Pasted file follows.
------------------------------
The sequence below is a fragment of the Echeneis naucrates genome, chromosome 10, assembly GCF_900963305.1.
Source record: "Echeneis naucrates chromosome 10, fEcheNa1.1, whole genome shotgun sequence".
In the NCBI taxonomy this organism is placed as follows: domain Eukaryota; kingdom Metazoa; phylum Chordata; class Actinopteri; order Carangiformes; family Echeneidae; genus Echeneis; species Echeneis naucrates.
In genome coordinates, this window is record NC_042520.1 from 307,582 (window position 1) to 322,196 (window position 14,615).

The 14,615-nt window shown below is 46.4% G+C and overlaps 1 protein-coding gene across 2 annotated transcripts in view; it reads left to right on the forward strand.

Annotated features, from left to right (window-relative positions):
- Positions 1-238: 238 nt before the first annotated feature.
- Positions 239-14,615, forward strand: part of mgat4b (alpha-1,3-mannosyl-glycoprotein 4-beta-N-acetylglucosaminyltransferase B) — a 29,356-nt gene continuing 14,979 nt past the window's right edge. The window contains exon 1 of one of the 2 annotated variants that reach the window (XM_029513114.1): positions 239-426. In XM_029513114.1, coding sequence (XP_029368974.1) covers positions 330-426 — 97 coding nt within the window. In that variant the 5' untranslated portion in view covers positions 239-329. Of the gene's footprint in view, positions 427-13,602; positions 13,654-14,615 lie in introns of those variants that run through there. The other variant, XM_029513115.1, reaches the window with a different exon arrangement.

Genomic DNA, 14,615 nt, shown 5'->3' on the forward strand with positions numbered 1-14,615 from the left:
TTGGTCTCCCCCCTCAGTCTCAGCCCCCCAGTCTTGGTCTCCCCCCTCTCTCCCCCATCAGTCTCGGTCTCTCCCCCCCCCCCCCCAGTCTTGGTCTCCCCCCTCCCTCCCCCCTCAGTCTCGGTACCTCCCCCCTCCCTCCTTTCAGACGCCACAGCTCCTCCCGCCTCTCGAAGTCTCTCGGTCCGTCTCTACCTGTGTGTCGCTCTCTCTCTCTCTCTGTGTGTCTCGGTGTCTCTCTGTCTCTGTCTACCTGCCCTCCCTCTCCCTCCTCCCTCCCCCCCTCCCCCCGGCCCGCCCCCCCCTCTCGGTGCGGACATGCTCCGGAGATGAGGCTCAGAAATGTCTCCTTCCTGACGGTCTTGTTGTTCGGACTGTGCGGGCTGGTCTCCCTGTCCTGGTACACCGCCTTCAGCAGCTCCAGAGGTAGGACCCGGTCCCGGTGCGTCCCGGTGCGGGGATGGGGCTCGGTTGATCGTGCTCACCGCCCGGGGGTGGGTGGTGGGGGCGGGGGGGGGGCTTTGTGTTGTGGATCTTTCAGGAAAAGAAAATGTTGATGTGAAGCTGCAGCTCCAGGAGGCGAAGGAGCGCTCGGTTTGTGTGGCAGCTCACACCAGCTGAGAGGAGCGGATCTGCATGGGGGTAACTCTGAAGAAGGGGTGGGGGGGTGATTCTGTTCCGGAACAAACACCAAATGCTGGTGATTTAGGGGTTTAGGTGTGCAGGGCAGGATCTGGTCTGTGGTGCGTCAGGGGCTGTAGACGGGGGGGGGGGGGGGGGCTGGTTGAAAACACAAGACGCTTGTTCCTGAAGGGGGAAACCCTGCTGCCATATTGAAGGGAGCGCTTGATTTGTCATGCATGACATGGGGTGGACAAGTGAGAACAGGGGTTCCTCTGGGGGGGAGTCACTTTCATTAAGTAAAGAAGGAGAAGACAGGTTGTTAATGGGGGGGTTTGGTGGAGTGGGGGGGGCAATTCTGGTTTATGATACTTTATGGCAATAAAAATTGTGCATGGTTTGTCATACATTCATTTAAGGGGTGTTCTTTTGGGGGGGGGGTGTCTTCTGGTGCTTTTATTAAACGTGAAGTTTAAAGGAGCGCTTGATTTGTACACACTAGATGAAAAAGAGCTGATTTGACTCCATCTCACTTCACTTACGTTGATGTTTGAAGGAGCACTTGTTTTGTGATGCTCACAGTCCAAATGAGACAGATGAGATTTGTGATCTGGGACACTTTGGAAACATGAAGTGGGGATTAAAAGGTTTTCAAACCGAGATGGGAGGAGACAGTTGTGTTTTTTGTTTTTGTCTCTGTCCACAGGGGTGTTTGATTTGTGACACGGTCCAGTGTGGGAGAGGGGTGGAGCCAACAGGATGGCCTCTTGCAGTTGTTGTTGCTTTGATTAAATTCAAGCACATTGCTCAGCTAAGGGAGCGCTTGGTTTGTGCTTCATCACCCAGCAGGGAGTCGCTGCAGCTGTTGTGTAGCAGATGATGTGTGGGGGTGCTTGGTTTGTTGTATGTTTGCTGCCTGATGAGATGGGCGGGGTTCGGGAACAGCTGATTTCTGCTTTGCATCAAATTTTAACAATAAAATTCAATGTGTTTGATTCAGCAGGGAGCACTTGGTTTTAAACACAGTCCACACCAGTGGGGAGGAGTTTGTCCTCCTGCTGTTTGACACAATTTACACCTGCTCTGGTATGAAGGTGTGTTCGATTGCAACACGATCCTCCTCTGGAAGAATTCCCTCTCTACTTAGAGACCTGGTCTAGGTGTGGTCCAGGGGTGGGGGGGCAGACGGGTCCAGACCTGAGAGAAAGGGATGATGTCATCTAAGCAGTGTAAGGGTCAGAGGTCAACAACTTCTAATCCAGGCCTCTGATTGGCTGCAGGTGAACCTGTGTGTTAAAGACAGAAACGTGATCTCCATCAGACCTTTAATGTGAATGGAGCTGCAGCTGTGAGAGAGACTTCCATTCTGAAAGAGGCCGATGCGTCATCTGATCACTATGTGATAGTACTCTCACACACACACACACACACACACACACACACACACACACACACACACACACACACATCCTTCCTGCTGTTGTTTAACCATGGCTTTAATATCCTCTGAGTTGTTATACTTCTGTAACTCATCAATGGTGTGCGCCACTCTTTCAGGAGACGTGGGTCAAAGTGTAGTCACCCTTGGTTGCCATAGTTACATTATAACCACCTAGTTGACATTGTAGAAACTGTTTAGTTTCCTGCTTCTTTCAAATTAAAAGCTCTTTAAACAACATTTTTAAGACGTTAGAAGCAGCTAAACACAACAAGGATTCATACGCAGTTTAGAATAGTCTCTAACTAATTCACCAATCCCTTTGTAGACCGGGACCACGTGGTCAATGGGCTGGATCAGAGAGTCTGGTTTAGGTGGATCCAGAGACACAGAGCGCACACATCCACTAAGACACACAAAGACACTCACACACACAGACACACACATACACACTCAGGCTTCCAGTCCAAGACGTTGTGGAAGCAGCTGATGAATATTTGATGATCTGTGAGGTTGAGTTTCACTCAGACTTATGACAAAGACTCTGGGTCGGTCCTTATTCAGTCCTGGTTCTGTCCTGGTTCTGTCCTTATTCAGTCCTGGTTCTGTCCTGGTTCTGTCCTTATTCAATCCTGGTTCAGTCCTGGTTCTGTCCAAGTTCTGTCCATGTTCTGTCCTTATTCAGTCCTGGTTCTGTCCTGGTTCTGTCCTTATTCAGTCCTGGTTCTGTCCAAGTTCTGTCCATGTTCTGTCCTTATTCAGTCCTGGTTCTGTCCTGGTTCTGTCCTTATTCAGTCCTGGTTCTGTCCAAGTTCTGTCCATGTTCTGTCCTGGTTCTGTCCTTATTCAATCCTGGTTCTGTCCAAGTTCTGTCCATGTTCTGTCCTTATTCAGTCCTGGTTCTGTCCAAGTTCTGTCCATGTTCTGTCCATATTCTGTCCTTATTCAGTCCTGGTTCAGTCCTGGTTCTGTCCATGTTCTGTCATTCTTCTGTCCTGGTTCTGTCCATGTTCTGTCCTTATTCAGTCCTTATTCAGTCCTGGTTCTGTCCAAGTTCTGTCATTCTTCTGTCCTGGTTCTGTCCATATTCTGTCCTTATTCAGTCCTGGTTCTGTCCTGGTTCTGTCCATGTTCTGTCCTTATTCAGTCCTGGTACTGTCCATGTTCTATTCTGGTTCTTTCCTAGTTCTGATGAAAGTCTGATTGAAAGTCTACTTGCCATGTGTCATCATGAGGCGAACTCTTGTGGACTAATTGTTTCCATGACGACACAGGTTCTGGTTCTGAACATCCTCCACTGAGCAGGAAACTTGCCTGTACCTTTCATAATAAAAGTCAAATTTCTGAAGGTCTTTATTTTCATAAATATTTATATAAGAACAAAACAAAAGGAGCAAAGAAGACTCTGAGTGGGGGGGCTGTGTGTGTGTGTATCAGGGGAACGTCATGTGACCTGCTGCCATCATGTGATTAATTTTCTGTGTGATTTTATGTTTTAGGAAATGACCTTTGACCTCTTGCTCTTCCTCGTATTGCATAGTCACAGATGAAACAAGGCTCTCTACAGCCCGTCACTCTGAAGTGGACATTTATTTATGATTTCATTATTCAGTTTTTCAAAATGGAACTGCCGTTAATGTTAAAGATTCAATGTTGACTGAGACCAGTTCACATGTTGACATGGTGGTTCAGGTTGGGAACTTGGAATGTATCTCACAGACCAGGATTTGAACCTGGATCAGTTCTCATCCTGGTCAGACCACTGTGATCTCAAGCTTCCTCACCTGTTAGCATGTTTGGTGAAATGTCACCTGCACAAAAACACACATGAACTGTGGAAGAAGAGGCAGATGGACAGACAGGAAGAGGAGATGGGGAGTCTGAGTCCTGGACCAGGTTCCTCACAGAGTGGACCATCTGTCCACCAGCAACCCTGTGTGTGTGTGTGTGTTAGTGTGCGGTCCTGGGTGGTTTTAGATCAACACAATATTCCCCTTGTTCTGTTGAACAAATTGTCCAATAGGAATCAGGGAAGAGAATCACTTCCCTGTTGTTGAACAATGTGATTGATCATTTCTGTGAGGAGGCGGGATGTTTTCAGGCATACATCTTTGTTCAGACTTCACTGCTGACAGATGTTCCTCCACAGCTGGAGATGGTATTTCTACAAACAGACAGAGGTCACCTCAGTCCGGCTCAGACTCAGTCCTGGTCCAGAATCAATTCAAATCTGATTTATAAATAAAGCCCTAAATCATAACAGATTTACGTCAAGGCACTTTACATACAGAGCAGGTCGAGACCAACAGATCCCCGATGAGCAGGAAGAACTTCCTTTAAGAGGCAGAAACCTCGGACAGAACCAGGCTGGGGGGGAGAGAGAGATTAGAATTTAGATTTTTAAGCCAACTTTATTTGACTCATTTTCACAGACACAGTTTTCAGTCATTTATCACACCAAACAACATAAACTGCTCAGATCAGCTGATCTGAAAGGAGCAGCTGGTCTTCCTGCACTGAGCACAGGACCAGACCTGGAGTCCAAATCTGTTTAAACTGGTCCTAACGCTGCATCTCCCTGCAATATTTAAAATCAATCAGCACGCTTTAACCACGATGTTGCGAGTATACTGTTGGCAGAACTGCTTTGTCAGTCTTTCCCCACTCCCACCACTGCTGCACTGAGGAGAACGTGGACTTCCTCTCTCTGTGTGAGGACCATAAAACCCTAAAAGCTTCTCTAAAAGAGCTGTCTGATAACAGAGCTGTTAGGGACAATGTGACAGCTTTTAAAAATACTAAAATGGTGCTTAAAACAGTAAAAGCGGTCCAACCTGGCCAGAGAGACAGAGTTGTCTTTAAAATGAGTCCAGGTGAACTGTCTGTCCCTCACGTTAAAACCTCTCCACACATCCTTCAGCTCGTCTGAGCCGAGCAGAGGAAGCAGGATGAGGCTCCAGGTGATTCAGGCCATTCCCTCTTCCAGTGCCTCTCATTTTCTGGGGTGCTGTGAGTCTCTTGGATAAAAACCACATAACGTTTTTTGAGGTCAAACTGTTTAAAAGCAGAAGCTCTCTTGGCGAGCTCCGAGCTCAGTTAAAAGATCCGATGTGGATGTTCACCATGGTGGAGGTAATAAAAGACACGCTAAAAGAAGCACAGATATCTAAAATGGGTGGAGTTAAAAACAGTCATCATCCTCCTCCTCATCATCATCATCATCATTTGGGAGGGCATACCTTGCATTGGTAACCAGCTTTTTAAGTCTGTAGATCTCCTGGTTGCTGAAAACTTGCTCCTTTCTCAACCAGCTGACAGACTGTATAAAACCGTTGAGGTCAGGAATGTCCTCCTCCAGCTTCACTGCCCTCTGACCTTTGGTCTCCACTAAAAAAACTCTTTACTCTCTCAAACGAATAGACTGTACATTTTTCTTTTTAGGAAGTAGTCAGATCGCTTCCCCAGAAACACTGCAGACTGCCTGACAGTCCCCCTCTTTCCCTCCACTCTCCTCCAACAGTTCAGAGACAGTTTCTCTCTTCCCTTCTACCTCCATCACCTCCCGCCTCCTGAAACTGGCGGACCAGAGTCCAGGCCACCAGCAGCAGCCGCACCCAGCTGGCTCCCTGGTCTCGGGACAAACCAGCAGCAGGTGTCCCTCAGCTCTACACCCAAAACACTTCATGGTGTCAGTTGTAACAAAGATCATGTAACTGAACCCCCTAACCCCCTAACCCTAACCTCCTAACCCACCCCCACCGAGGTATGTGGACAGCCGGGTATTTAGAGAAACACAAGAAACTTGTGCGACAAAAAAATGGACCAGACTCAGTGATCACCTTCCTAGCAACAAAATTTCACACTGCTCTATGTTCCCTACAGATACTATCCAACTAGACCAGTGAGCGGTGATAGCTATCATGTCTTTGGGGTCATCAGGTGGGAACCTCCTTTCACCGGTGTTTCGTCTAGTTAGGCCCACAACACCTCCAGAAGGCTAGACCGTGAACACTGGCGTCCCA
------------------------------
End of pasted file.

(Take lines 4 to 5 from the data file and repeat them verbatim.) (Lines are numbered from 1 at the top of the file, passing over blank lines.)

In genome coordinates, this window is record NC_042520.1 from 307,582 (window position 1) to 322,196 (window position 14,615).

The 14,615-nt window shown below is 46.4% G+C and overlaps 1 protein-coding gene across 2 annotated transcripts in view; it reads left to right on the forward strand.